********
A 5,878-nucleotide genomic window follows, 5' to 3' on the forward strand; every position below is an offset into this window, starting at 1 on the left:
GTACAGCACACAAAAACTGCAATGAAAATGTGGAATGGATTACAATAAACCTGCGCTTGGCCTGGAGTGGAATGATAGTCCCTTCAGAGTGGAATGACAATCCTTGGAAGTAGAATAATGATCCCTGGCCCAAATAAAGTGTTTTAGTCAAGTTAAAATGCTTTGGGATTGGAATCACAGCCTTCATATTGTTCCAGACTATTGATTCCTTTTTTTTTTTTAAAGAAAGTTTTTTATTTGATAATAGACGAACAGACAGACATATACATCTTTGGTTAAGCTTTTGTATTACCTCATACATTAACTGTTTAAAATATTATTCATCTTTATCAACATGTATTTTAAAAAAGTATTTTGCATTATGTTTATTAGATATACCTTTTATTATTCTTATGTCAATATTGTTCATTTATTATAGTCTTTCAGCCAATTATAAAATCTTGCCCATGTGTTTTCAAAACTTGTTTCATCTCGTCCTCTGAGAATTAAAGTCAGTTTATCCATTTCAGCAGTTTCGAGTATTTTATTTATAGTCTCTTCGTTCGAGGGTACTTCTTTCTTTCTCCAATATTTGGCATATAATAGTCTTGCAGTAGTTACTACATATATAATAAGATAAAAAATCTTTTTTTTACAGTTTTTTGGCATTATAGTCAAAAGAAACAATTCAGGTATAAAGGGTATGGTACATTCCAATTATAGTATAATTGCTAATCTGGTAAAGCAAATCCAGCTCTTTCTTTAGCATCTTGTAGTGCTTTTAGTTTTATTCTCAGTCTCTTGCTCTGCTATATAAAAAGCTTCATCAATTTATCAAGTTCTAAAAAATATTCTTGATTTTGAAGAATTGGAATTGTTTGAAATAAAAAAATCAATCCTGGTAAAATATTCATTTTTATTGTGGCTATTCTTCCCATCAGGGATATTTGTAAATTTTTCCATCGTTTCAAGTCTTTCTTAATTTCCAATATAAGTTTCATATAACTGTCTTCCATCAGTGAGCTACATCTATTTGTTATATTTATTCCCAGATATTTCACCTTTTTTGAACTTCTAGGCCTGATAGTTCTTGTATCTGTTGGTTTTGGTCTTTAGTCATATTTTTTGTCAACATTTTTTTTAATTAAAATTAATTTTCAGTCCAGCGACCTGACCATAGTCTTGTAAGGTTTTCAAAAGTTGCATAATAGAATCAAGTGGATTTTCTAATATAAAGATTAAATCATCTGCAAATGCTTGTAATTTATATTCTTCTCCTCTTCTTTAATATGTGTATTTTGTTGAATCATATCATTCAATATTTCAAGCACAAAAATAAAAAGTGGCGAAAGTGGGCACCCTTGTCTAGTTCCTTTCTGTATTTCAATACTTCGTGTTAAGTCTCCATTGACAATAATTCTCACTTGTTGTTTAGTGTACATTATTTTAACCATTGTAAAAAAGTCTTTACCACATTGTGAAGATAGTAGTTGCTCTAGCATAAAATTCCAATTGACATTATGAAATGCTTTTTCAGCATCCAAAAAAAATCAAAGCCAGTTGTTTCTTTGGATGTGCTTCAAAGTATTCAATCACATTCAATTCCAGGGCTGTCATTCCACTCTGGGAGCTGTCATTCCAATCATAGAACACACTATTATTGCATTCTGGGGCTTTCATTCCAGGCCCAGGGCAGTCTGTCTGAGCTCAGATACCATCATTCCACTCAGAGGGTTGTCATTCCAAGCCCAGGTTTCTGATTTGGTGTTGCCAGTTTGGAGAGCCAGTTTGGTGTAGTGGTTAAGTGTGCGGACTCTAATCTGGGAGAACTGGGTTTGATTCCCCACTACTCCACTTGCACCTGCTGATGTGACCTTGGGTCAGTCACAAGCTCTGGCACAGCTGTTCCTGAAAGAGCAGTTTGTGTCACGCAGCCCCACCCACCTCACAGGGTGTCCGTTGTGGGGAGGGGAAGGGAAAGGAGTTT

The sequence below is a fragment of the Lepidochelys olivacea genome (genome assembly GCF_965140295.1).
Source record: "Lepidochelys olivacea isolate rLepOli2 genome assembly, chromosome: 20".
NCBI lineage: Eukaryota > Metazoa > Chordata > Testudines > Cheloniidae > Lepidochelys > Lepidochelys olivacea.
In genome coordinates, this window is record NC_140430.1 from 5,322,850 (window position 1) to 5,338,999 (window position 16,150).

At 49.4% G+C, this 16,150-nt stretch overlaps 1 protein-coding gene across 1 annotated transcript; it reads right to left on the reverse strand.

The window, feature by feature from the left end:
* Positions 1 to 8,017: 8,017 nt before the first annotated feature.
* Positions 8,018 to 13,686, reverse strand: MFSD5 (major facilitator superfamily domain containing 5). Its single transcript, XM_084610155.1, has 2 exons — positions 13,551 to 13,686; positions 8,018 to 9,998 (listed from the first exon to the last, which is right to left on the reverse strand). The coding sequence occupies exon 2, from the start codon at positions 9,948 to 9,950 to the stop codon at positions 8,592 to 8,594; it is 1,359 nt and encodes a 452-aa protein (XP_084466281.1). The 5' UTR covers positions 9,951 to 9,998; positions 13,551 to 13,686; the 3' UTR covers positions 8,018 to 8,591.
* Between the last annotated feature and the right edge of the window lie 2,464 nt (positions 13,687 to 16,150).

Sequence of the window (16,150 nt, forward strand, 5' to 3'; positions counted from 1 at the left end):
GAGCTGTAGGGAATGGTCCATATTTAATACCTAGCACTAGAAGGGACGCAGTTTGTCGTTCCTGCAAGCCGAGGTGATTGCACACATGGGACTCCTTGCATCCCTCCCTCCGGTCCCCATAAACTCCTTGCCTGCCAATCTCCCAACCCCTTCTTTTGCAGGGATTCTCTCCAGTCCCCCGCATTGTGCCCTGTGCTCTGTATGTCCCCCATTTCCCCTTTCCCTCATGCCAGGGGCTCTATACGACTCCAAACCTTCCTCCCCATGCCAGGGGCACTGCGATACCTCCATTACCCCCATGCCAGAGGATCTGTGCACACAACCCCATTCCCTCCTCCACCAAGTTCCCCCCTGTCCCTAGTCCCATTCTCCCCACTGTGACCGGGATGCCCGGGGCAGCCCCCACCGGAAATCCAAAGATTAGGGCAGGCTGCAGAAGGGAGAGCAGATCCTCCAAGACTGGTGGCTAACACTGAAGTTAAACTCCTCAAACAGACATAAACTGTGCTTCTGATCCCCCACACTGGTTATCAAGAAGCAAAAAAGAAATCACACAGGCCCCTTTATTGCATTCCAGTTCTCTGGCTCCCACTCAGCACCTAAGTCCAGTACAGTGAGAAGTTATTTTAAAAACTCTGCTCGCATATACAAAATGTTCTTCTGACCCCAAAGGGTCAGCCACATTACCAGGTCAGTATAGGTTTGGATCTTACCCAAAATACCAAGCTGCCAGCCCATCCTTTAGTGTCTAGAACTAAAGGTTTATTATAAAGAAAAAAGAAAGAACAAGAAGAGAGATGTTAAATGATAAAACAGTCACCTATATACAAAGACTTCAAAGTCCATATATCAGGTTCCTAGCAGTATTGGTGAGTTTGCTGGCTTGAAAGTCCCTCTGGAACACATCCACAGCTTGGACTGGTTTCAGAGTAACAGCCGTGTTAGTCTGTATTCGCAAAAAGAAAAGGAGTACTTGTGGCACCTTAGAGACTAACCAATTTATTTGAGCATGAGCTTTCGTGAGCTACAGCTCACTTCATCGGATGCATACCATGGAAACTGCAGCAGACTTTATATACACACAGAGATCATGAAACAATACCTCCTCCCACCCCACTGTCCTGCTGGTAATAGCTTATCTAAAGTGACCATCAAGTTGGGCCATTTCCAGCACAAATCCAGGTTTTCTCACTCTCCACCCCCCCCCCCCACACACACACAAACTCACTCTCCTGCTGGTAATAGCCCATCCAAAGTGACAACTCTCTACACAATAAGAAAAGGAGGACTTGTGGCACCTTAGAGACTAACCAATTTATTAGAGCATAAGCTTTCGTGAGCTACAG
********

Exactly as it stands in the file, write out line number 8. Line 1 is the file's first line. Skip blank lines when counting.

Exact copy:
The window, feature by feature from the left end: